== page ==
A recent conversation with my six-year-old son, who still believes in Santa despite peers and an older brother’s influence:

“Mom, why do grown-ups not make very good wishes?”

“What do you mean, buddy?”

“Well, it’s just that most of the time, grown-ups wish for books or boring collector things instead of anything fun for Christmas.”

“Hmmm, I think maybe because grown-ups know how much things cost, and so they save their wishes for things that they didn’t buy themselves throughout the year or things that would be easier for someone to get for them.”

“But, they could just ask Santa!”

Oh yes, they could just ask Santa. I forgot about that.

“Yeah, that’s true. Sometimes I think grown-ups have a hard time asking for really big things. For example, if I had a wish, I might ask for an entire day where our family has fun together and everyone shows love to one another without any fighting or meltdowns. But, to me, that feels kind of impossible.”

“Oh mom! That can totally happen! You just have to believe.”

At this point, my memories flashed back to last December when it randomly snowed in South Texas. My sweet little guy bolted out into the darkness, and with snowflakes swirling all around him, exclaimed, “It’s a Christmas miracle! Good job Santa!” My tender heart could hardly contain the goodness of the moment, and I consciously chose to let the moment be about a miracle from Santa instead of a reminder about God.

“How true. I have to believe. So, who do you think is better at giving wishes? God or Santa?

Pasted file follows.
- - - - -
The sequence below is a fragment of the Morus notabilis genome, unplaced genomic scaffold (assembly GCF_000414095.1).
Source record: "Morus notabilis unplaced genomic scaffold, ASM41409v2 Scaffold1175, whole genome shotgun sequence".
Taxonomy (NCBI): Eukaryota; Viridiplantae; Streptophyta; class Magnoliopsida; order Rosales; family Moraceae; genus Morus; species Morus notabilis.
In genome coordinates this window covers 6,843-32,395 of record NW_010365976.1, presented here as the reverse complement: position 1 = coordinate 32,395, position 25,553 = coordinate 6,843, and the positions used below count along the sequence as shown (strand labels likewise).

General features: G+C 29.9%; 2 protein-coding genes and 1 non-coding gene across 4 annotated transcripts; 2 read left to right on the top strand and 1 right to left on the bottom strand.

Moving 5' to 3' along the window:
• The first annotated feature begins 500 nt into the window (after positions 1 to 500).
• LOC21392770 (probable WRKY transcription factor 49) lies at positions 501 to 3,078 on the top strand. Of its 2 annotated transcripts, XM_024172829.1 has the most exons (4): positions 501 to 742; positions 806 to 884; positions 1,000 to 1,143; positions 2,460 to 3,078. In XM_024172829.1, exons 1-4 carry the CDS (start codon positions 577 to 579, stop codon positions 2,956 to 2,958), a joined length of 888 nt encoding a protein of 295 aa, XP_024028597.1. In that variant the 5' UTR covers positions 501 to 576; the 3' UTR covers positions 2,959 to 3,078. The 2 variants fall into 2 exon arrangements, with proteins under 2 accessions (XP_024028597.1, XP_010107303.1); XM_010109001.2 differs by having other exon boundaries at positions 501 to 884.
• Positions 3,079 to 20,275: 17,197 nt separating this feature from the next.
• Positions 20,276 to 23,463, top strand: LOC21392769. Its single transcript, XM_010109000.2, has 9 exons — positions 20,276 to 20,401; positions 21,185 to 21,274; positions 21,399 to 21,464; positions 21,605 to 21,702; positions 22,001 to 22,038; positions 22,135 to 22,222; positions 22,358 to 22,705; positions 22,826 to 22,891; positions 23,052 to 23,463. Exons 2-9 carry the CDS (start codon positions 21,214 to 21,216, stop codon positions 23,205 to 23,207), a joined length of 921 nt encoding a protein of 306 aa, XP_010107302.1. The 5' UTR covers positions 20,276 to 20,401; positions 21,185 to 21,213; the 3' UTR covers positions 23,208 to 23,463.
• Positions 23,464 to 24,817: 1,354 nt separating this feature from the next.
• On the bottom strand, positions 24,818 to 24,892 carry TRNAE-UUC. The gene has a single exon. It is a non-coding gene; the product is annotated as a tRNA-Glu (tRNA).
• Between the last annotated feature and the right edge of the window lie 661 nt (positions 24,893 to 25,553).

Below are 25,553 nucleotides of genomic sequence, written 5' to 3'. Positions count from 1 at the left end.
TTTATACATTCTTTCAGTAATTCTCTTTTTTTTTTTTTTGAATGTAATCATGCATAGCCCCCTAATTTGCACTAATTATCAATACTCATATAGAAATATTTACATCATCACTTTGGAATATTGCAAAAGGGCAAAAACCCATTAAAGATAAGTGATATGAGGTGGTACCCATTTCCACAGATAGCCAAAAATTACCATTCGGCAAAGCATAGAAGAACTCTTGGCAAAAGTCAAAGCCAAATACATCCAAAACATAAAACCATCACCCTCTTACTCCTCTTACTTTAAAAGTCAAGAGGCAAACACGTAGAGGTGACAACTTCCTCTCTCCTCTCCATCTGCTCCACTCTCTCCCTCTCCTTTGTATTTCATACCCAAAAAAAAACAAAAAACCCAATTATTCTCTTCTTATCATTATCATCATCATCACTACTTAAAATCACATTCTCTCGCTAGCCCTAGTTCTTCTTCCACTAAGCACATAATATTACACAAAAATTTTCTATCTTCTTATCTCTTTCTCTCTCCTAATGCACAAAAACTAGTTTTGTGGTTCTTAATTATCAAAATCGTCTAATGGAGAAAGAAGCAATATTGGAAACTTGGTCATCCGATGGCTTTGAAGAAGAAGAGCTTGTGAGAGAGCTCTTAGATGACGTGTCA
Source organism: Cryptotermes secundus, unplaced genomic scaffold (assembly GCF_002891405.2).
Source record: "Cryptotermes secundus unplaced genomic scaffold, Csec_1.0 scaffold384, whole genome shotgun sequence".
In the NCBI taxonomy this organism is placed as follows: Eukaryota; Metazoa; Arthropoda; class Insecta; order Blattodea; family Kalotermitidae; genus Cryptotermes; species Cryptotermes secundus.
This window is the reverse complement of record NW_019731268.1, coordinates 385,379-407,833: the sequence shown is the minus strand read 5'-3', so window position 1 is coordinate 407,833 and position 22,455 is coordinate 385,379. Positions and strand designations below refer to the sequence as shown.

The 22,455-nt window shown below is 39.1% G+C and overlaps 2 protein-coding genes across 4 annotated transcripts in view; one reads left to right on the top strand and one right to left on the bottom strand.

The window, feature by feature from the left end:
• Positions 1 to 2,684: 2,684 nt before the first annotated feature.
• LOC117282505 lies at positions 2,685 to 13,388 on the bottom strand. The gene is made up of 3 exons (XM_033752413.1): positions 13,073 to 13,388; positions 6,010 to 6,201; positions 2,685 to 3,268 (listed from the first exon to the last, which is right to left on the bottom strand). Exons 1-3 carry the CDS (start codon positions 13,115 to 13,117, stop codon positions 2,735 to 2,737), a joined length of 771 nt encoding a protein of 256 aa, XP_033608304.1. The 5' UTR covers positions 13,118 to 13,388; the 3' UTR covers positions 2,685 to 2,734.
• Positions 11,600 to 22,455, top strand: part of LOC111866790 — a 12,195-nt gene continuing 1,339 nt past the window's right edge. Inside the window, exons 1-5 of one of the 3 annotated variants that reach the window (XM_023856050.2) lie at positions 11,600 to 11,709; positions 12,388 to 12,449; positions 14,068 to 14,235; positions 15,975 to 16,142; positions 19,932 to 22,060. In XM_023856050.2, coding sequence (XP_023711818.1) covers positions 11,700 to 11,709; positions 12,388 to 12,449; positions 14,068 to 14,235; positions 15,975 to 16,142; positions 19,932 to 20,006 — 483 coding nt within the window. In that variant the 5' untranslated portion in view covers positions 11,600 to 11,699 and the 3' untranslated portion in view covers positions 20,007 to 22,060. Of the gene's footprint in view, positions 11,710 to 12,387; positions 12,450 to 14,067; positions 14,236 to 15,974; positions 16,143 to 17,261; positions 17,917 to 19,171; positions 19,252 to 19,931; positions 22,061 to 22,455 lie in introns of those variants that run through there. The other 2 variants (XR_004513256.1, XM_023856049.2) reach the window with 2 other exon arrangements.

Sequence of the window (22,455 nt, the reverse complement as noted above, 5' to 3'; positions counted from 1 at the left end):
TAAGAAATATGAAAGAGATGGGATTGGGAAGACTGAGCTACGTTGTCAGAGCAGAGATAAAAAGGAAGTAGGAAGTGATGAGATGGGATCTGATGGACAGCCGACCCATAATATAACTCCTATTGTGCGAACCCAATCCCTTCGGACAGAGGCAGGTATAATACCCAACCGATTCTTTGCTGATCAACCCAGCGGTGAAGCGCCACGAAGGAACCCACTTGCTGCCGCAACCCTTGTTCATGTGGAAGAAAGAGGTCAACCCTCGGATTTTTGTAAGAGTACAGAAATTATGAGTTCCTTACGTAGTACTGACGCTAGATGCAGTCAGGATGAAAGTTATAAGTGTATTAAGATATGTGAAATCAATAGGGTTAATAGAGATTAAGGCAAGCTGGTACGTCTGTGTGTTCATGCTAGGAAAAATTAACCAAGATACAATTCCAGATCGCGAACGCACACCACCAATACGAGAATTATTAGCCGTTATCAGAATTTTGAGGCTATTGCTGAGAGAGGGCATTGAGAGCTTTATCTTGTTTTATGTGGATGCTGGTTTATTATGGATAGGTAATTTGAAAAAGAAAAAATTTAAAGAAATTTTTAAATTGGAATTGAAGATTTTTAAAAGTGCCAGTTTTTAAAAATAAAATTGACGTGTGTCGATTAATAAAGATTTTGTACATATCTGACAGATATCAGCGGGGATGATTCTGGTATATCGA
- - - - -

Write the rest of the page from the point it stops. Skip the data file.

“Seriously? God of course.”

He then went on to simply describe his belief system and how he concluded that God is more powerful than Santa.

As I listened, I was reminded once again why I have faith.

While shuffling through a storage container filled with photographs, I found one of myself on Christmas morning in 1981. Empty stockings are pinned to the wall behind me as I proudly display a fresh white roller skate for the camera. Maybe it is because I was only four years old, but I don’t recall ever receiving skates for Christmas. Honestly, until discovering the photograph, I was convinced that we didn’t have stockings during my childhood. Our family didn’t believe in Santa. He didn’t fill our stockings. We believed in Jesus. He didn’t fill our stockings either.

Recently while watching a Christmas movie with my husband and boys, I found myself laughing the most genuine laughter that I had heard from myself in recent months. As the movie continued, I wiped streams of tears from my blushing cheekbones. Questioning my emotions, I curiously explored my reaction over the scenes that unfolded.

In an effort to prove that he was indeed Santa to jaded adults, Santa began to reveal wishes from Christmases past as well as current unspoken wishes. Those moments of being seen and known eventually soften their hearts, making believers out of grown-ups once again.

Believers, all over again.

Bethany Cabell, a lover of simplicity, is often inspired to write by the relationships she holds as a wife, mom, and a physical therapist. Bethany, her husband and their boys returned to life in Texas after wandering off to the Midwest for a season. What she once pictured her life to look like has forever been changed by her two sons. Navigating this messy and beautiful path of parenting two children each with their own unique challenges, she finds grace and beauty in the gift of each moment.